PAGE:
In the end we chose Dean Street Townhouse, which has a chic, brasserie-style dining room and is on the discreet, rather than grand, side of elegance – like an expensive black silk shirt or a light pinot noir. Neither of us had been there for dinner before, so it held no associations, nor was it somewhere either of us were likely to frequent much in future.

We would have dinner, formulate a plan, and then go home together, perhaps for the final time. I arrived first and sat at the table for two I’d reserved with a glass of crisp white wine and the paper, before our waiter showed my soon-to-be-ex-partner to the table. It probably looked like we were on a date.

The roasted cod I ordered was light, juicy, and fell into delicate flakes with the slightest prod of a fork. I’ve never been able to get fish right when cooking it at home – it always ends up dry with slimy skin. But in a chef’s capable hands, it was perfect. Served with it were sweet little confit cherry tomatoes, offering a burst of intense flavor to the mild fish.

We talked about how sad the last few months had been with a glimmer of hope that it proved we were making the right decision. The four-and-a-bit years we’d spent together had mostly been great, and we were thankful to each other for that. We could still be friends, which was far preferable than growing to resent each other by dragging something out that wasn’t meant to be. I could stay with a friend for a couple of weeks while we looked for new places, and he’d heard earlier that day from our landlady that she was understanding about breaking the lease on out flat.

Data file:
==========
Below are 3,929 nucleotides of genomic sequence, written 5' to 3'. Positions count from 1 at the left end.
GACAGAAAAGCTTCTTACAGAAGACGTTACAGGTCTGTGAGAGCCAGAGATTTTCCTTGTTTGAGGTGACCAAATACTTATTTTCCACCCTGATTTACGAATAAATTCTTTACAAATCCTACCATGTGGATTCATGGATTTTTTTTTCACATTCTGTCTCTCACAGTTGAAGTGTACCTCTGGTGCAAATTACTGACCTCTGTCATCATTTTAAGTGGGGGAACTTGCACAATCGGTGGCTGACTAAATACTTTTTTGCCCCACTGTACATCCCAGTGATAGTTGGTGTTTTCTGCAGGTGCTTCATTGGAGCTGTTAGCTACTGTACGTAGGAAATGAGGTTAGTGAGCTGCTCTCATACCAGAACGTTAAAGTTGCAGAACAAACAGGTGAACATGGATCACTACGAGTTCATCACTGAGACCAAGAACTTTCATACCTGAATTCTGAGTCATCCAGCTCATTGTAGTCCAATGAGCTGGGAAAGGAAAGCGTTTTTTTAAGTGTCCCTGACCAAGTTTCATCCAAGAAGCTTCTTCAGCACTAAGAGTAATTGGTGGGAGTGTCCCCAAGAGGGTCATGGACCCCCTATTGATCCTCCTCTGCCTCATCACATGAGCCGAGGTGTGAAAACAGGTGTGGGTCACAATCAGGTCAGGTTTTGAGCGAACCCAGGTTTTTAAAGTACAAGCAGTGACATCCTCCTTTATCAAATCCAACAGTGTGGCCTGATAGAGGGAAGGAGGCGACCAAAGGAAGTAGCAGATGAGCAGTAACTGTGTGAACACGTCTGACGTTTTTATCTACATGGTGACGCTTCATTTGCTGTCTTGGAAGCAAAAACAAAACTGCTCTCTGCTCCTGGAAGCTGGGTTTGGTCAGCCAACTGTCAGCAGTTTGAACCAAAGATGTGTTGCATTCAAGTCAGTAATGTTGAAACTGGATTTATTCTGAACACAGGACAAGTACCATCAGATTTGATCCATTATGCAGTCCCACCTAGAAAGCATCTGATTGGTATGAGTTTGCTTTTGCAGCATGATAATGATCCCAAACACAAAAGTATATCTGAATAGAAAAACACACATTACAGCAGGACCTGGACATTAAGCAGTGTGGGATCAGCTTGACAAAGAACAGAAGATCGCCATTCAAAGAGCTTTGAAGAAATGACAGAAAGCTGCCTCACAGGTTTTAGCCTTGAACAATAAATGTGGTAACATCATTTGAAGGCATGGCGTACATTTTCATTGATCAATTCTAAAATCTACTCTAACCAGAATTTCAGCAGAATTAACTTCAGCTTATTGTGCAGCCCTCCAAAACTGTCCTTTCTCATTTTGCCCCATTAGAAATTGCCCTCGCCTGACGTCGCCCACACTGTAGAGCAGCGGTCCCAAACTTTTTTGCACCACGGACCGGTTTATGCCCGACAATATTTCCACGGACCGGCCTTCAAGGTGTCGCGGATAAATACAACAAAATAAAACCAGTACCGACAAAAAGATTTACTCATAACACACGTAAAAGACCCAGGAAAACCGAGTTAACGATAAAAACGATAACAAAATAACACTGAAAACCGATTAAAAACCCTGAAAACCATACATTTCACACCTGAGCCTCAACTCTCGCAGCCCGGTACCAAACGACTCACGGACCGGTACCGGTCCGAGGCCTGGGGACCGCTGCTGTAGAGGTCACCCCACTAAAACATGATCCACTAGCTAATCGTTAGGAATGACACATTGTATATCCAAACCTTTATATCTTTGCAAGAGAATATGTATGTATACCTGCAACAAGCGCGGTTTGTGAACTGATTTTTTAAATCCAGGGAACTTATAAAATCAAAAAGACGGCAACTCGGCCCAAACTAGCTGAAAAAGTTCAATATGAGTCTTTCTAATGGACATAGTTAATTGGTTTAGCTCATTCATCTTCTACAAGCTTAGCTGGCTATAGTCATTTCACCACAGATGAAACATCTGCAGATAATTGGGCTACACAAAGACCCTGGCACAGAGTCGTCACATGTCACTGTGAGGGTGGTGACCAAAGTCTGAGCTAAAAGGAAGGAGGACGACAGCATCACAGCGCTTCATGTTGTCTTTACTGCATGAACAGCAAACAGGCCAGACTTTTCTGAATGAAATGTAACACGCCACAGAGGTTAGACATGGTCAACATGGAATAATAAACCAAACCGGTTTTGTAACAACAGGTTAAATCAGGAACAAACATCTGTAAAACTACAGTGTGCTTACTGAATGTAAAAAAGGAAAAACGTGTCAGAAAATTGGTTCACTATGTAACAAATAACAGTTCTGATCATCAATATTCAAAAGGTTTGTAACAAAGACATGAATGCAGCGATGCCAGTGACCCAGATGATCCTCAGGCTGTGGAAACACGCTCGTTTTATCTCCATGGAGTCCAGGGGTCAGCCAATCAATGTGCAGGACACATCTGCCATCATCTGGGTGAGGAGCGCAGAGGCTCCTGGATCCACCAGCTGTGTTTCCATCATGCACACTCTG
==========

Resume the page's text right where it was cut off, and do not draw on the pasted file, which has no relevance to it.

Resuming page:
It was early summer, and the soft, golden evening light poured through large windows into the airy dining room, shimmering on polished cutlery and voluptuous wine glasses. I was glad we’d decided do this over dinner. It felt like we were raising a glass to the past, rather than severing ties and burying it.

When I think of that relationship now, I think of happy times from a different life, and I’m certain that having ended it over a dignified, memorable, and ultimately celebratory dinner plays no small part in that.

Home, hope and yellow lentil soup

lentil soup

Laura Silver

Pulling into Peckham Rye station after a few days away recently, I felt instantly at ease. The flat, grey sky and leaky-roofed platform might not seem like a pleasant contrast to Lyon’s glittering turquoise Rhône, beside which I’d sat with an icy glass of rosé just hours earlier, but it was home. A lifetime of sun-kissed French aperitifs can’t compare to that.

I hadn’t even stepped off the train when I forced myself to shrug off the sense of comfort that had begun to wash over me. This is only home for as long as my landlord stays sitting on the sizable investment I pay to sleep in every night.

As soon as they do cash in, I’ll have to find myself a new area to grow familiar with thanks to the continually sky-rocketing “market rate” of local rents (average Peckham rent: £1,698-per-month), which our estate agent has already threateningly informed us we pay below. Staying in the place I call home would cost me an amount I almost certainly can’t afford.